7:00 PM, 7th November, 2015
At the end of the previous film we learned, but our heroes didn’t, that they may have escaped from their bizarre futuristic maze, but they hadn’t escaped from their bizarre futuristic experiment. The supposedly hidden exit from the old maze was meant to be found. In actual fact, it leads into a new maze.
And at least the old one had greenery. This time, our lab rats must make their way through a parched wilderness called ‘The Scorch’ – an open maze which makes the walls of the previous one look retrospectively comforting. They very soon learn to take nothing at face value, including each other, and if they discover what’s behind what they took at face value, not to take that value, either. If they escape from all these mazes (and there’s a third chapter to come), I wonder if they’ll ever be able to believe that they have.
You might be wondering: why, exactly, is the government of the future lavishly pouring resources into experimental infrastructure so vast it makes the Large Hadron Collider look like something cooked up on “Mythbusters” – when all they appear to be doing is measuring the reaction times of a few teenagers?
You might also suspect that whatever the answer to this question is, it will be disappointing. Yes, probably – but that doesn’t matter, because you won’t get the answer here. That’s what the third film is for. This one is where we get to watch our increasingly wary and suspicious characters negotiate another, completely different impossible landscape.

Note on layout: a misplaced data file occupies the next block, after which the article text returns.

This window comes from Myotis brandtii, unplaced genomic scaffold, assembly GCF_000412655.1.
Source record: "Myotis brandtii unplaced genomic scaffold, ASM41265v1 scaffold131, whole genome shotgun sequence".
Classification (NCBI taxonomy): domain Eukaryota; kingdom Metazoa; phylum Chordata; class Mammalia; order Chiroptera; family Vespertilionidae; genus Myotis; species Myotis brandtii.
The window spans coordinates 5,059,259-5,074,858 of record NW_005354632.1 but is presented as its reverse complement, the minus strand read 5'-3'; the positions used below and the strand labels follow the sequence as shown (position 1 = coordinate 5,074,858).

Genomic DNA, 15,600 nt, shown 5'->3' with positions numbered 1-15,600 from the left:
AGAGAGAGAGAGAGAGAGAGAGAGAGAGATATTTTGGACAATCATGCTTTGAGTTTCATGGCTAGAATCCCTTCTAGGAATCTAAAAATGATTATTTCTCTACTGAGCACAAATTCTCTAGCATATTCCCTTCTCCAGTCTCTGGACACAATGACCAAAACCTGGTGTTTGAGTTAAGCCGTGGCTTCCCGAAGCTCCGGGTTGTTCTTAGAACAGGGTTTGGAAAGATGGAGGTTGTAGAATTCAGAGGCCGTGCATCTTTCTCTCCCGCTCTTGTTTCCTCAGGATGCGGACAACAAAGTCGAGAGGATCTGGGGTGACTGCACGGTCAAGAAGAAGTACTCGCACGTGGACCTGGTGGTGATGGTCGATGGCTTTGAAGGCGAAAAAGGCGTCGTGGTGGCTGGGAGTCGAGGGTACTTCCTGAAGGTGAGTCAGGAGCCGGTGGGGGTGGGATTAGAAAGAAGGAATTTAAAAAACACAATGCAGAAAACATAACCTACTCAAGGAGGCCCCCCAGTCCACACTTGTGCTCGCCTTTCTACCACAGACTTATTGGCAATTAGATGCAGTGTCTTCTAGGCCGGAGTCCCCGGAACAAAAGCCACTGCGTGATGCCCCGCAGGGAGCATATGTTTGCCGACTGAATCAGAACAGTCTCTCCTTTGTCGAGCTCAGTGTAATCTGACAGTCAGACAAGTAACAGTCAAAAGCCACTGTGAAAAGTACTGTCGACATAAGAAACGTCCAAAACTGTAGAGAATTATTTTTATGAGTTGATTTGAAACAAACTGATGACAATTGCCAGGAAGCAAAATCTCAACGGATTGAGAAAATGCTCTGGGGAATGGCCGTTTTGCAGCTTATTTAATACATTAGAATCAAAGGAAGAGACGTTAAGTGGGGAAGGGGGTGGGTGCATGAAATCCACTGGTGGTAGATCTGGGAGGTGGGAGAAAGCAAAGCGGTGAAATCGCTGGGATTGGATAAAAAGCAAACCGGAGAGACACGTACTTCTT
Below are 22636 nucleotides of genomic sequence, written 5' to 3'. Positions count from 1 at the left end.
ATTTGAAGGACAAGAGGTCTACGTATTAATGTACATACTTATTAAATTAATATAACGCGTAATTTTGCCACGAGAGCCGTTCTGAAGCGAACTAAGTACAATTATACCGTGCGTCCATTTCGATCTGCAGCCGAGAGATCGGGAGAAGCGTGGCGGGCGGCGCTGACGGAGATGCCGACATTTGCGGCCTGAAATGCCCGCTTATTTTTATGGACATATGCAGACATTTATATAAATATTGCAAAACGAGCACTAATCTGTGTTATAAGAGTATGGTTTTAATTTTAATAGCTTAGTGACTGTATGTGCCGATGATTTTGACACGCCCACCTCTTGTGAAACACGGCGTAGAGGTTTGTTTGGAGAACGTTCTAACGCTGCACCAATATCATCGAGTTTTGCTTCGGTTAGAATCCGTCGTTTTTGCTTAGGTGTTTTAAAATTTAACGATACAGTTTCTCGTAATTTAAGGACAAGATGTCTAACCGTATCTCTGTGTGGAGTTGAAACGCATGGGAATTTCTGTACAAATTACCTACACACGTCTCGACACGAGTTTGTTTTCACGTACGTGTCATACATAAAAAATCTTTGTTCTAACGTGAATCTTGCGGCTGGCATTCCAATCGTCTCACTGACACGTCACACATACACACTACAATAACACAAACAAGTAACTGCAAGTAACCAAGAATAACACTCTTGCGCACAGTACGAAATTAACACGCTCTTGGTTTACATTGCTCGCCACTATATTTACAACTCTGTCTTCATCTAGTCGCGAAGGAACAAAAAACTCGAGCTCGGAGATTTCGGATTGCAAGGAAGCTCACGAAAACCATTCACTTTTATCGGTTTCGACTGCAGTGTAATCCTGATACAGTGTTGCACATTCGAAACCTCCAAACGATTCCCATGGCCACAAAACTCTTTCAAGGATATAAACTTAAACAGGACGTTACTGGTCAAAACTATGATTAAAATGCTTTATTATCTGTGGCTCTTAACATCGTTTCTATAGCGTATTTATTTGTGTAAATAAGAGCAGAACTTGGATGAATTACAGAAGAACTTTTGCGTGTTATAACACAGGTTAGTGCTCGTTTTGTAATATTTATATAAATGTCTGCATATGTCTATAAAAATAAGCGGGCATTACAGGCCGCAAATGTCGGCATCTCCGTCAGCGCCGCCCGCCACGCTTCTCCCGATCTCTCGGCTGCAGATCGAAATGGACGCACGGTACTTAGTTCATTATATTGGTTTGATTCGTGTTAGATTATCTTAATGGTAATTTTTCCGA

9:22 PM, 7th November, 2015
During a manned mission to Mars, a severe dust storm forces the crew of the Ares 3 to abort their mission and evacuate the planet, returning home to Earth. Astronaut Mark Watney (Damon) is seemingly killed during the evacuation, and presumed dead by the rest of his crew and NASA. But against all odds, Watney has survived and is alive – although he may not be for long.
Stranded and all alone on the Red Planet, with only meagre supplies, Watney must use all of his ingenuity and wit to survive and find a way to signal home. Though even if he is eventually able to make contact, the prospect of him being rescued is highly unlikely, as it’ll take at least four years for anyone from Earth to reach him…
Director Ridley Scott’s stunning adaptation of the brilliant debut novel of the same name by Andy Weir marks Scott’s return to the genre he revolutionised with films like Alien and Blade Runner. And while Scott’s last few non-sci-fi films have been somewhat underwhelming, The Martian does not disappoint.
Part Apollo 13, part Cast Away, the film is an invigorating and awe-inspiring cinematic adventure that is light years apart from Christopher Nolan’s similarly-themed Interstellar. Whereas Nolan’s opus was dire and depressing, The Martian is inventive, clever and actually quite fun, with Damon in fine form alongside the likes of Jessica Chastain, Jeff Daniels, Chiwetel Ejiofor, Sean Bean, Kate Mara and Kristen Wiig.
So strap in and commence launch to the Film Group – you won’t want to miss this!